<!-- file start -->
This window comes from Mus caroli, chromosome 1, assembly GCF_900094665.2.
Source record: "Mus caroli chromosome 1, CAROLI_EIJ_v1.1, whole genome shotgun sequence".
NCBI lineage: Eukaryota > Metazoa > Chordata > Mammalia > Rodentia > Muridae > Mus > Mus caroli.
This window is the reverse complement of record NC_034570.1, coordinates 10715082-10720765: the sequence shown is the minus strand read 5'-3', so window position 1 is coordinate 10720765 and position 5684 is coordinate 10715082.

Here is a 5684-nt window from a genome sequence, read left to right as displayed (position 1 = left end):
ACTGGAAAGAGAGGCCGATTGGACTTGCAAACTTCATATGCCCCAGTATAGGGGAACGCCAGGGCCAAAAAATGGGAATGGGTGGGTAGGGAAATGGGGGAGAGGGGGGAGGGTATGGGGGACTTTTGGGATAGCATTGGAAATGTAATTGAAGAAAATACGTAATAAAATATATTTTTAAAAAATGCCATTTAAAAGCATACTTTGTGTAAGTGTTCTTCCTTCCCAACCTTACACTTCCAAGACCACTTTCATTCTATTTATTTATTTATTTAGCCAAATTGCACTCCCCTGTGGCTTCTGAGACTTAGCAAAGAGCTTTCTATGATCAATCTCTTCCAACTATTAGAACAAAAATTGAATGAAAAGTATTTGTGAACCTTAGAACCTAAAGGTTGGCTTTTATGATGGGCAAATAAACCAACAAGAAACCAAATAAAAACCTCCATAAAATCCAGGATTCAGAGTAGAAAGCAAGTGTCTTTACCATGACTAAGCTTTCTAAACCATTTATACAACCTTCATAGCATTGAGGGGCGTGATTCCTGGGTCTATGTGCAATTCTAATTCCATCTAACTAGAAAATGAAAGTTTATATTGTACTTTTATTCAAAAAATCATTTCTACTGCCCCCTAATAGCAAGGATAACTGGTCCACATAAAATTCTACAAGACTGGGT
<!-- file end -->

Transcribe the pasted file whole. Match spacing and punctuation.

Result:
This window comes from Mus caroli, chromosome 1, assembly GCF_900094665.2.
Source record: "Mus caroli chromosome 1, CAROLI_EIJ_v1.1, whole genome shotgun sequence".
NCBI lineage: Eukaryota > Metazoa > Chordata > Mammalia > Rodentia > Muridae > Mus > Mus caroli.
This window is the reverse complement of record NC_034570.1, coordinates 10715082-10720765: the sequence shown is the minus strand read 5'-3', so window position 1 is coordinate 10720765 and position 5684 is coordinate 10715082.

Here is a 5684-nt window from a genome sequence, read left to right as displayed (position 1 = left end):
ACTGGAAAGAGAGGCCGATTGGACTTGCAAACTTCATATGCCCCAGTATAGGGGAACGCCAGGGCCAAAAAATGGGAATGGGTGGGTAGGGAAATGGGGGAGAGGGGGGAGGGTATGGGGGACTTTTGGGATAGCATTGGAAATGTAATTGAAGAAAATACGTAATAAAATATATTTTTAAAAAATGCCATTTAAAAGCATACTTTGTGTAAGTGTTCTTCCTTCCCAACCTTACACTTCCAAGACCACTTTCATTCTATTTATTTATTTATTTAGCCAAATTGCACTCCCCTGTGGCTTCTGAGACTTAGCAAAGAGCTTTCTATGATCAATCTCTTCCAACTATTAGAACAAAAATTGAATGAAAAGTATTTGTGAACCTTAGAACCTAAAGGTTGGCTTTTATGATGGGCAAATAAACCAACAAGAAACCAAATAAAAACCTCCATAAAATCCAGGATTCAGAGTAGAAAGCAAGTGTCTTTACCATGACTAAGCTTTCTAAACCATTTATACAACCTTCATAGCATTGAGGGGCGTGATTCCTGGGTCTATGTGCAATTCTAATTCCATCTAACTAGAAAATGAAAGTTTATATTGTACTTTTATTCAAAAAATCATTTCTACTGCCCCCTAATAGCAAGGATAACTGGTCCACATAAAATTCTACAAGACTGGGT